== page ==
Is That Covered Under Your Right-to-Know?

As we move into the new year, the same question around access to public records remains: Do you have a right-to-access that government communication/information under current public record laws?

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Police allowed to keep drivers' personal info away from personal injury lawyers seeking clients, Illinois Supreme Court rules

The Illinois Supreme Court has ruled personal injury lawyers on the prowl for new clients don’t have a legal right to force police departments to turn over traffic crash reports containing full contact information for everyone involved in traffic accidents.

The court ruled police departments and other local government bodies do not have the authority under the law to waive individuals’ rights to keep their personal information private.

Anthony Mancini, of Mancini Law Group, through his lawyers with the Chicago firm of Loevy & Loevy, sued the Schaumburg Police Department in October 2017 in Cook County Circuit Court, accusing it of violating the Freedom of Information Act by improperly covering up – or, redacting – certain information when granting his request to produce two weeks’ worth of police crash reports.

Read More | Cook County Record


Days before new law, court blocks Inglewood, California from destroying police disciplinary records

A Los Angeles County Superior Court judge has temporarily blocked the Inglewood Police Department from destroying records just ahead of a new transparency law that went into effect Jan. 1 in California.

The ruling comes three years after the city was thrown into controversy over its handling of law enforcement documents.

In late 2018, the city of Inglewood destroyed hundreds of police records in the weeks before Senate Bill 1421 went into effect. The law expanded public access to police use-of-force, misconduct and disciplinary records for departments across the state. Critics argued Inglewood sought to destroy years of investigative records involving police dating to 1991 just ahead of the new law, a claim city leaders rejected.

“This premise that there was an intent to beat the clock is ridiculous,” Inglewood Mayor James T. Butts Jr. said at the time.

Read More | Los Angeles Times

Maryland Gov. Larry Hogan’s messages to state employees self-destruct in 24 hours

Maryland Gov. Larry Hogan has long used electronic chat rooms that destroy messages in 24 hours to communicate with state employees, records show, allowing his inner circle to keep communications beyond the reach of the public, state archivists and history.

The app the governor and his staffers have been using, called Wickr, markets itself to government agencies and others seeking security from foreign and domestic cyberthreats. The platform in practice has provided Hogan a forum to complain about media reports, direct pandemic response and coordinate with top staffers.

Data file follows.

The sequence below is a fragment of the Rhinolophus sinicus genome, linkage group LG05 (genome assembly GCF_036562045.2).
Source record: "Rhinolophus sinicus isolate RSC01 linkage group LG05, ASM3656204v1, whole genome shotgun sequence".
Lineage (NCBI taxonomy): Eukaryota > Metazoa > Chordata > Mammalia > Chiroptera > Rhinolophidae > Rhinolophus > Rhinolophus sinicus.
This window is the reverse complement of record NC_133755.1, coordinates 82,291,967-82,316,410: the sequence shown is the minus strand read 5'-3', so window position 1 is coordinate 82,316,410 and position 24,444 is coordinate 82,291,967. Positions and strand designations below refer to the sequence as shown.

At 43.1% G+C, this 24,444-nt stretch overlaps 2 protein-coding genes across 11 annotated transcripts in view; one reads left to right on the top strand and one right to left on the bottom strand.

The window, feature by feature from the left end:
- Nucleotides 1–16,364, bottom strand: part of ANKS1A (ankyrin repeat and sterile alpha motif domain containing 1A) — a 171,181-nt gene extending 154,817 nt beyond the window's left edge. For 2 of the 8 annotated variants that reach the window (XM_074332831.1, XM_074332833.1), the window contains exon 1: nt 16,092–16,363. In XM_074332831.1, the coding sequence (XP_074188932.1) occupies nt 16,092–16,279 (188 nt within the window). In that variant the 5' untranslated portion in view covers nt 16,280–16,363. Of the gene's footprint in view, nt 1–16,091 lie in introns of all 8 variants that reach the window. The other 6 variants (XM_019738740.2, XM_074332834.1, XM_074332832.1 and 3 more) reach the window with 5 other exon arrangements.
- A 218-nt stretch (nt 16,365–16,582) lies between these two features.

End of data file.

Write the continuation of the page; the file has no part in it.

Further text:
Many states, including Maryland, have yet to reckon with technology that transparency advocates say allows officials to violate at least the spirit of open-records laws. That’s in part because of the difficulty of proving that officials are using the apps and the greater difficulty of seeing what’s being communicated.

Read More | The Washington Post


ACLU sues Iowa Gov. Kim Reynolds for 'stonewalling' public records requests from news outlets

A new lawsuit on behalf of three Iowa reporters and their news organizations seeks to pry long-sought public documents from the office of Gov. Kim Reynolds.

The suit was announced by the American Civil Liberties Union of Iowa. It alleges that Reynolds’ office has delayed responding to records request regarding COVID-19 and other policy issues, in some cases for more than a year.

“Unfortunately, this enforcement action has become necessary because the governor’s office has shown a troubling and really persistent problem of simply ignoring many of the open records requests filed with them, even, as here, by reporters with wide audiences and reach doing important work in the public interest,” ACLU Legal Director Rita Bettis Austen said in a press conference Thursday [Dec. 21].

Read More | Des Moines Register 


Transparency and Trust: Choosing & Using Technology to Bridge the Divides

42% of people say that a lack of perceived transparency from police has hurt their opinion of law enforcement over the last five years. 62% say serving as a local police officer has become more difficult. This is according to a national survey conducted by our partners at Veritone.

On December 14th GovQA hosted a panel discussion in which we covered the impact and application of this 3000 person survey and other data sources on those choosing technology to manage requests for law enforcement records.

Watch the Transparency Webinar Feat. Roanoke, TX

Read More | GovQA

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GovQA’s hosts and moderates events to create and expand opportunities for state and local government agency members to discuss the challenges they face.

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The Peers in Public Records Newsletter (formerly FOIA News) is a bi-monthly e-newsletter brought to you by GovQA. It is a collection of the latest trends in public record requests and government transparency initiatives, shared stories, informative case studies, and actionable knowledge that will help you calm the chaos and keep your organization compliant. Send your comments to

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